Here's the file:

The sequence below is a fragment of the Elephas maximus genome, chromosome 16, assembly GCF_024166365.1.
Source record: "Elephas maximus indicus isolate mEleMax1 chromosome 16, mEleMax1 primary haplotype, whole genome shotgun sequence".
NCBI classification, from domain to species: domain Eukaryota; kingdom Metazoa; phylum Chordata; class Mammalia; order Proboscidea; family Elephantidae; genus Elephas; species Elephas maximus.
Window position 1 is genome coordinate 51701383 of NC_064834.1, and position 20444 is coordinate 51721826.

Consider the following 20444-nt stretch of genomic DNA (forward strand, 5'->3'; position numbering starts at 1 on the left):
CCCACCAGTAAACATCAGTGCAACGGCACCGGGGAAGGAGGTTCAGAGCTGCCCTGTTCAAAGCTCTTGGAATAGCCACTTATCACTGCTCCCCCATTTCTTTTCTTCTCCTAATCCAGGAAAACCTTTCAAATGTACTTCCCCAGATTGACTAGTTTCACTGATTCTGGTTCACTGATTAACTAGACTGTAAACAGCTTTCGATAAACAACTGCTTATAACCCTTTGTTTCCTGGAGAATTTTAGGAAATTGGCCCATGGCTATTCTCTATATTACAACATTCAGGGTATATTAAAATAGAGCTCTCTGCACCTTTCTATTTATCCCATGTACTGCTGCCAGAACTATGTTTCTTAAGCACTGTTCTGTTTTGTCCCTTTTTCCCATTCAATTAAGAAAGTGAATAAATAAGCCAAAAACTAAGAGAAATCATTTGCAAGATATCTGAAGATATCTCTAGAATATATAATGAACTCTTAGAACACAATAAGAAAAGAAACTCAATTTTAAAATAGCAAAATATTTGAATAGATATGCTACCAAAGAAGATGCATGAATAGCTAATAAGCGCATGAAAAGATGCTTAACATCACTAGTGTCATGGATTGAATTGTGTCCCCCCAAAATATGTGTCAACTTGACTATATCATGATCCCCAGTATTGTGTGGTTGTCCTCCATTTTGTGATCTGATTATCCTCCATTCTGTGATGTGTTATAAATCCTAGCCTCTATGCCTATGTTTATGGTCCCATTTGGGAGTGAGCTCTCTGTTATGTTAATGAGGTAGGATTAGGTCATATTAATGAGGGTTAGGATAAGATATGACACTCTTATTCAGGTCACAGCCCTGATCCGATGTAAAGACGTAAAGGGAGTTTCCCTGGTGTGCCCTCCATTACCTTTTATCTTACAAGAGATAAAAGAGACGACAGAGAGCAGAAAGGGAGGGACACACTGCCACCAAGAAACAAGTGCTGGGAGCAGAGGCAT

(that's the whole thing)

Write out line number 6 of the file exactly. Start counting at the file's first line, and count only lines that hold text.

CCCACCAGTAAACATCAGTGCAACGGCACCGGGGAAGGAGGTTCAGAGCTGCCCTGTTCAAAGCTCTTGGAATAGCCACTTATCACTGCTCCCCCATTTCTTTTCTTCTCCTAATCCAGGAAAACCTTTCAAATGTACTTCCCCAGATTGACTAGTTTCACTGATTCTGGTTCACTGATTAACTAGACTGTAAACAGCTTTCGATAAACAACTGCTTATAACCCTTTGTTTCCTGGAGAATTTTAGGAAATTGGCCCATGGCTATTCTCTATATTACAACATTCAGGGTATATTAAAATAGAGCTCTCTGCACCTTTCTATTTATCCCATGTACTGCTGCCAGAACTATGTTTCTTAAGCACTGTTCTGTTTTGTCCCTTTTTCCCATTCAATTAAGAAAGTGAATAAATAAGCCAAAAACTAAGAGAAATCATTTGCAAGATATCTGAAGATATCTCTAGAATATATAATGAACTCTTAGAACACAATAAGAAAAGAAACTCAATTTTAAAATAGCAAAATATTTGAATAGATATGCTACCAAAGAAGATGCATGAATAGCTAATAAGCGCATGAAAAGATGCTTAACATCACTAGTGTCATGGATTGAATTGTGTCCCCCCAAAATATGTGTCAACTTGACTATATCATGATCCCCAGTATTGTGTGGTTGTCCTCCATTTTGTGATCTGATTATCCTCCATTCTGTGATGTGTTATAAATCCTAGCCTCTATGCCTATGTTTATGGTCCCATTTGGGAGTGAGCTCTCTGTTATGTTAATGAGGTAGGATTAGGTCATATTAATGAGGGTTAGGATAAGATATGACACTCTTATTCAGGTCACAGCCCTGATCCGATGTAAAGACGTAAAGGGAGTTTCCCTGGTGTGCCCTCCATTACCTTTTATCTTACAAGAGATAAAAGAGACGACAGAGAGCAGAAAGGGAGGGACACACTGCCACCAAGAAACAAGTGCTGGGAGCAGAGGCAT